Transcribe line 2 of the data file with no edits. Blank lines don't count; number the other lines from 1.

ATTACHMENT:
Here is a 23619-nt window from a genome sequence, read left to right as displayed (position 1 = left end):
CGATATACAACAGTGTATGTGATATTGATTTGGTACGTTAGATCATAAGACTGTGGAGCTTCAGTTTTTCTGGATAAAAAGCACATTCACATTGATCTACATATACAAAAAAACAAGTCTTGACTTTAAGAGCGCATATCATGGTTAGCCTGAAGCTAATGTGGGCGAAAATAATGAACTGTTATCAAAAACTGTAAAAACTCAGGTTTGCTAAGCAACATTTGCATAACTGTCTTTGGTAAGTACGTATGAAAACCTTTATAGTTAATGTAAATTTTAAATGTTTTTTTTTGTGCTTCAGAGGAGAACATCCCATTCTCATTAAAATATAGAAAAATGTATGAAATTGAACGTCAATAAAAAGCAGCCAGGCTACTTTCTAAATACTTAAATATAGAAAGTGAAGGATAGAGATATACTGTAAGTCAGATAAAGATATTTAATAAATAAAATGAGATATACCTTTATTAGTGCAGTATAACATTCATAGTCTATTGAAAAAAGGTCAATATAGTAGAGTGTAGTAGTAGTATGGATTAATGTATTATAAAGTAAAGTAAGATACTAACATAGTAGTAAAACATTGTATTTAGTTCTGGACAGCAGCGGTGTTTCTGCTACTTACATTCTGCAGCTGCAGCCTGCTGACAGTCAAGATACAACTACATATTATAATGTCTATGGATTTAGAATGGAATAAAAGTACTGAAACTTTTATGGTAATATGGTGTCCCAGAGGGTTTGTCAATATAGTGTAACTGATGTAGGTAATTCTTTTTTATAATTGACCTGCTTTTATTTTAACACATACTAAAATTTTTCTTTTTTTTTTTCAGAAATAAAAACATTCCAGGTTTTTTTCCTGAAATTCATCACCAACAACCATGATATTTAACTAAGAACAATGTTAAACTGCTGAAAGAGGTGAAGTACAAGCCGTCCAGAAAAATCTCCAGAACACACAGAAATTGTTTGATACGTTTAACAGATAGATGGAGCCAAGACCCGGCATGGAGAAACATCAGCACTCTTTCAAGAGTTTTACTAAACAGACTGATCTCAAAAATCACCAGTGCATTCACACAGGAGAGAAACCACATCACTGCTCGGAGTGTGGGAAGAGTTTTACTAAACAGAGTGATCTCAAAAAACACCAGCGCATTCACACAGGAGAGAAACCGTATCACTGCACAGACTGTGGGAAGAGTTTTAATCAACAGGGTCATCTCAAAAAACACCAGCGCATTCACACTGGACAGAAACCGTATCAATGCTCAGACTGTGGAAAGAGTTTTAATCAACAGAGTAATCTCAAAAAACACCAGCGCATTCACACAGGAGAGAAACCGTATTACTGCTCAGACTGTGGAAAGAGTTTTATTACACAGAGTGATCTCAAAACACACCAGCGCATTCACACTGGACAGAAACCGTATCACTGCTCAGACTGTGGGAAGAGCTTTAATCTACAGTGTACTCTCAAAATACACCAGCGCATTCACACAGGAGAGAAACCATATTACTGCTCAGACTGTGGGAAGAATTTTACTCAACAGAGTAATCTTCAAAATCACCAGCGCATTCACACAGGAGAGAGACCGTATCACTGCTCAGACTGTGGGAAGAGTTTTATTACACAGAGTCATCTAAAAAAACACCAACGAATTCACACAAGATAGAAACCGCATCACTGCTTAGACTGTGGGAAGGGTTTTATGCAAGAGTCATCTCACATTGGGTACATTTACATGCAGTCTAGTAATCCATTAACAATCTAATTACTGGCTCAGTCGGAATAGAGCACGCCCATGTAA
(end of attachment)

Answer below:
CGATATACAACAGTGTATGTGATATTGATTTGGTACGTTAGATCATAAGACTGTGGAGCTTCAGTTTTTCTGGATAAAAAGCACATTCACATTGATCTACATATACAAAAAAACAAGTCTTGACTTTAAGAGCGCATATCATGGTTAGCCTGAAGCTAATGTGGGCGAAAATAATGAACTGTTATCAAAAACTGTAAAAACTCAGGTTTGCTAAGCAACATTTGCATAACTGTCTTTGGTAAGTACGTATGAAAACCTTTATAGTTAATGTAAATTTTAAATGTTTTTTTTTGTGCTTCAGAGGAGAACATCCCATTCTCATTAAAATATAGAAAAATGTATGAAATTGAACGTCAATAAAAAGCAGCCAGGCTACTTTCTAAATACTTAAATATAGAAAGTGAAGGATAGAGATATACTGTAAGTCAGATAAAGATATTTAATAAATAAAATGAGATATACCTTTATTAGTGCAGTATAACATTCATAGTCTATTGAAAAAAGGTCAATATAGTAGAGTGTAGTAGTAGTATGGATTAATGTATTATAAAGTAAAGTAAGATACTAACATAGTAGTAAAACATTGTATTTAGTTCTGGACAGCAGCGGTGTTTCTGCTACTTACATTCTGCAGCTGCAGCCTGCTGACAGTCAAGATACAACTACATATTATAATGTCTATGGATTTAGAATGGAATAAAAGTACTGAAACTTTTATGGTAATATGGTGTCCCAGAGGGTTTGTCAATATAGTGTAACTGATGTAGGTAATTCTTTTTTATAATTGACCTGCTTTTATTTTAACACATACTAAAATTTTTCTTTTTTTTTTTCAGAAATAAAAACATTCCAGGTTTTTTTCCTGAAATTCATCACCAACAACCATGATATTTAACTAAGAACAATGTTAAACTGCTGAAAGAGGTGAAGTACAAGCCGTCCAGAAAAATCTCCAGAACACACAGAAATTGTTTGATACGTTTAACAGATAGATGGAGCCAAGACCCGGCATGGAGAAACATCAGCACTCTTTCAAGAGTTTTACTAAACAGACTGATCTCAAAAATCACCAGTGCATTCACACAGGAGAGAAACCACATCACTGCTCGGAGTGTGGGAAGAGTTTTACTAAACAGAGTGATCTCAAAAAACACCAGCGCATTCACACAGGAGAGAAACCGTATCACTGCACAGACTGTGGGAAGAGTTTTAATCAACAGGGTCATCTCAAAAAACACCAGCGCATTCACACTGGACAGAAACCGTATCAATGCTCAGACTGTGGAAAGAGTTTTAATCAACAGAGTAATCTCAAAAAACACCAGCGCATTCACACAGGAGAGAAACCGTATTACTGCTCAGACTGTGGAAAGAGTTTTATTACACAGAGTGATCTCAAAACACACCAGCGCATTCACACTGGACAGAAACCGTATCACTGCTCAGACTGTGGGAAGAGCTTTAATCTACAGTGTACTCTCAAAATACACCAGCGCATTCACACAGGAGAGAAACCATATTACTGCTCAGACTGTGGGAAGAATTTTACTCAACAGAGTAATCTTCAAAATCACCAGCGCATTCACACAGGAGAGAGACCGTATCACTGCTCAGACTGTGGGAAGAGTTTTATTACACAGAGTCATCTAAAAAAACACCAACGAATTCACACAAGATAGAAACCGCATCACTGCTTAGACTGTGGGAAGGGTTTTATGCAAGAGTCATCTCACATTGGGTACATTTACATGCAGTCTAGTAATCCATTAACAATCTAATTACTGGCTCAGTCGGAATAGAGCACGCCCATGTAA